Summer in Texas always comes with scorching outdoor temperatures, so Lone Star imbibers are understandably drawn to beverages with plenty of refreshment potential. That's why ranch water, a mega-simple cocktail allegedly invented by a West Texas rancher during the mid-20th century, can be found at bars and restaurants from Houston to El Paso and everywhere in between.
Ranch water is extremely popular in Texas, and it's quickly spreading through the United States. However, it hasn't always been the most obvious cocktail for TX bartenders to learn, according to food & beverage manager Lance Posey of Hotel Granduca in Austin:
"Years ago, while bartending at the White Buffalo Bar in Marathon, TX, a group of cowboys requested a 'ranch water'. I had never heard of the drink, but I was quickly educated when I returned with 8 large glasses of regular water [and the cowboys explained what they really meant]. I then made the 'ranch water' cocktail for them, and it remains one of my favorite drinks to make."
When we asked lead bartender Bri Taylor of El Chingon in Fort Worth to define ranch water, she gave us a straightforward explanation:
"Ranch water is a Texas-style, bubbly cocktail— it's a twist on a house margarita that offers the tangy lime, but with less sweetness." This summary makes perfect sense, since ranch water is, for all intents and purposes, a very simplified spin on the margarita, consisting of only tequila, lime juice, and sparkling water.
Traditionally, ranch water uses blanco tequila as its base spirit. That said, Taylor does say that she'll use "whichever tequila our customer selects" to make it, indicating that there isn't a hard-and-fast rule on the tequila style. However, it is crucially important to use fresh lime juice. Bottled lime juice often features added sugar, and since a crisp, tangy cocktail without overwhelming sweetness is the goal here, you'll want to pull out your juicer and get the real stuff.
Finally, ranch water requires sparkling water, and any Texan will tell you that the one true sparkling water suitable for this purpose is Topo Chico. This Mexican-made seltzer has more carbonation than many competitors, resulting in an especially effervescent ranch water. But if you don't have access to Topo, you can certainly make ranch water with whichever sparkling water you prefer.
The beauty of ranch water rests on its simplicity— frankly, the only way to mess up this cocktail would be to add too many extra ingredients. However, a few small deviations from the tequila-lime-Topo Chico model can bolster the drink's existing flavors without compromising its refreshing nature.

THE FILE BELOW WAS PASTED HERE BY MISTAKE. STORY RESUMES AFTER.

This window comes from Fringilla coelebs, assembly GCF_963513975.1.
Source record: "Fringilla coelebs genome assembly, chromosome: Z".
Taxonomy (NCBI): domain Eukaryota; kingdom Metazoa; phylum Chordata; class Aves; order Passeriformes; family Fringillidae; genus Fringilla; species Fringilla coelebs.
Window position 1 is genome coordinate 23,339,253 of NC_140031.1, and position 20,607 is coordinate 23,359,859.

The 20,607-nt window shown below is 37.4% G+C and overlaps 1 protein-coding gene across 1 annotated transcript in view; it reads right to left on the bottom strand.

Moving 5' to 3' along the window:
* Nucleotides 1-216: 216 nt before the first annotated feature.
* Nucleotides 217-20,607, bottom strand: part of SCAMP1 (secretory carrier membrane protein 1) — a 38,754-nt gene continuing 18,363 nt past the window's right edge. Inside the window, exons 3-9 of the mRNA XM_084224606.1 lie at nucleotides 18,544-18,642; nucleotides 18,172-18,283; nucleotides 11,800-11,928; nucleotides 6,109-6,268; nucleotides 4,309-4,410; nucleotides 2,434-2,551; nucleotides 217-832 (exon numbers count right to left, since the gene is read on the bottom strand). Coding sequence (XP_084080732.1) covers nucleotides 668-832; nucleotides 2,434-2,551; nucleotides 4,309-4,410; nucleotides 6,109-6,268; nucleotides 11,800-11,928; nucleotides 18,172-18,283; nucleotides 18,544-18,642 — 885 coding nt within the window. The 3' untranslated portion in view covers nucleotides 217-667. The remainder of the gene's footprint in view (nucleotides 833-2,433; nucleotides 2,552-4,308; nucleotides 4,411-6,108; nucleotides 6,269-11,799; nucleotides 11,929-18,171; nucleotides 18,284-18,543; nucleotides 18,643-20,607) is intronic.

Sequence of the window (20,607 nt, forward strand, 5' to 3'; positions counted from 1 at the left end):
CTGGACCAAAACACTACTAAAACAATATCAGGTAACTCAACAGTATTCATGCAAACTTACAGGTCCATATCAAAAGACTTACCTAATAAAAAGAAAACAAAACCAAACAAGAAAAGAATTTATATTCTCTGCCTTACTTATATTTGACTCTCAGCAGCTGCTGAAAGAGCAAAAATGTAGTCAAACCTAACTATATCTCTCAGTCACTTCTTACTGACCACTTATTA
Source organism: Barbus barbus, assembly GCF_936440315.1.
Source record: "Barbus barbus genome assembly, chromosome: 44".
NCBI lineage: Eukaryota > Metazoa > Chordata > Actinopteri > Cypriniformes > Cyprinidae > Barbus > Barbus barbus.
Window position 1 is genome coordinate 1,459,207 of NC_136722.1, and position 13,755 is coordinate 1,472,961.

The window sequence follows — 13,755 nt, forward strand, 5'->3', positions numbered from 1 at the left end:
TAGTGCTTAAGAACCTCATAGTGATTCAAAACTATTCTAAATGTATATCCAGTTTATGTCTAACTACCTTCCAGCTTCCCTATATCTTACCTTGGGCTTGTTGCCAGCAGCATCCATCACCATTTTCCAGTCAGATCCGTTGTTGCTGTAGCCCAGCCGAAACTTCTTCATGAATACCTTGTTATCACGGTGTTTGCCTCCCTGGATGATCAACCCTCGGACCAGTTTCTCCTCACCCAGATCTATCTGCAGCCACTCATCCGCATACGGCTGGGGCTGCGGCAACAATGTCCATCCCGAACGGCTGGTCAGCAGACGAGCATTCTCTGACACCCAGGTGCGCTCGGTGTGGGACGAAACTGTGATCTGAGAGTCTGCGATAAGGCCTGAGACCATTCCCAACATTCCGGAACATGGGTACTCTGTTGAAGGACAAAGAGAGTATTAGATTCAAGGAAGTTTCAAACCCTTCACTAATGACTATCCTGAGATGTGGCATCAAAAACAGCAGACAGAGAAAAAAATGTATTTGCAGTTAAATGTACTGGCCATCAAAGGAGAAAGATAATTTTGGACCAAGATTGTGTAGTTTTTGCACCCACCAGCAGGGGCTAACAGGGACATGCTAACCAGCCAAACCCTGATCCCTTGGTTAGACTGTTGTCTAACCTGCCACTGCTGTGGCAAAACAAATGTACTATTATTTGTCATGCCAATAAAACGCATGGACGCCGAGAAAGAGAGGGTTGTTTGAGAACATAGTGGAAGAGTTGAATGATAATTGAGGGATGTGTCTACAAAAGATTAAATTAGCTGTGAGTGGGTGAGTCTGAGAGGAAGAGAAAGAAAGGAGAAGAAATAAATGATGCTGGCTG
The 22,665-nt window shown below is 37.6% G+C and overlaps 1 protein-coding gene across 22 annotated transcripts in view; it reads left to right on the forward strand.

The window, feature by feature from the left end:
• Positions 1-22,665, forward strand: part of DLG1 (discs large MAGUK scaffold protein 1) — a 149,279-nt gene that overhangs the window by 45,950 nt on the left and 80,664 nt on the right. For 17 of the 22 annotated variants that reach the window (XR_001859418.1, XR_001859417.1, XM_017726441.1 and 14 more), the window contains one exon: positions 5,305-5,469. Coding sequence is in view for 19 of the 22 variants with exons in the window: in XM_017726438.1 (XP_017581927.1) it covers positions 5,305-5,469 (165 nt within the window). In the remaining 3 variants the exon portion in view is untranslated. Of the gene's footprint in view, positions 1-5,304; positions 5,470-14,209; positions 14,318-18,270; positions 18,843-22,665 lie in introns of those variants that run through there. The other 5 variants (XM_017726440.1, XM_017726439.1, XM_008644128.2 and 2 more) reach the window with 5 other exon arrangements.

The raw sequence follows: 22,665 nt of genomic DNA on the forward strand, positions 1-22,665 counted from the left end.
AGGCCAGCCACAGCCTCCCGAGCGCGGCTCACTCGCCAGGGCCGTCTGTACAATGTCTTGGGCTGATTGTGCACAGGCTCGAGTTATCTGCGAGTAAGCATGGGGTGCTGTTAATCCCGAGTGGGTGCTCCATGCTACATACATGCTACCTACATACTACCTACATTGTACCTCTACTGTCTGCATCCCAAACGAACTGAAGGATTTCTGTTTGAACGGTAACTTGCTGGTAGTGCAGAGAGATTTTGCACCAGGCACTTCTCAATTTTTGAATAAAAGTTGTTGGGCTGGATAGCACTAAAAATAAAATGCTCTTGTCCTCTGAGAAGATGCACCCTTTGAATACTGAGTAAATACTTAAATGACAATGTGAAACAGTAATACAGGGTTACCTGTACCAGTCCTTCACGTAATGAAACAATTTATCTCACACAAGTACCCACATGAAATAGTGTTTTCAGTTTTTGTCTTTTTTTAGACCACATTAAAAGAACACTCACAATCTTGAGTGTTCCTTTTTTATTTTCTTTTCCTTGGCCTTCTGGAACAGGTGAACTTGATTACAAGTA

For instance, Posey likes to whip up a lime and sea salt foam to put on top of ranch water, which gives the drink "a refreshing twist. It makes for the perfect cocktail to sip outdoors on the patio or by the pool." Beverage director Ben Smith of Provision in Austin adds a couple of dashes of lemon bitters to the drink, which complements the tartness with a hint of bitterness, creating a nicely balanced cocktail. Also, several of our sources suggested rimming the glass with Tajin (a chili-lime-salt seasoning from Mexico), which lends your ranch water a bit of spice without overwhelming the other flavors.
Finally, general manager David Vincent of Desert Door Distillery in Driftwood reiterates that the blanco tequila in your ranch water can be swapped out for a different agave spirit. Have mezcal on hand? Use that instead! No blanco tequila, just reposado tequila? You can still make a great ranch water. Or follow Vincent's advice and use sotol, an agave spirit made from the desert spoon plant which features grassy, herbaceous notes. Of course, he particularly recommends Desert Door Sotol, telling us that "ranch Water is the unofficial drink of West Texas. The vegetal, earthy taste of Desert Door Sotol blends well with the minerals from the Topo Chico and the tartness of the lime. It makes a perfect cooling libation to quench your thirst from the Texas heat."
- 1.5 oz silver/blanco tequila (Taylor recommends Jose Cuervo traditional silver but you can use any agave spirit you prefer)
- 0.5 oz fresh-squeezed lime juice
- Topo Chico to finish
- Tajin and chamoy for the rim
- Rim a 16-oz highball glass with Tajin and chamoy. Fill the glass with ice cubes or crushed ice.
- Add tequila and lime juice and, if you like, stir with a bar spoon to combine. Then, top the glass off with Topo Chico.
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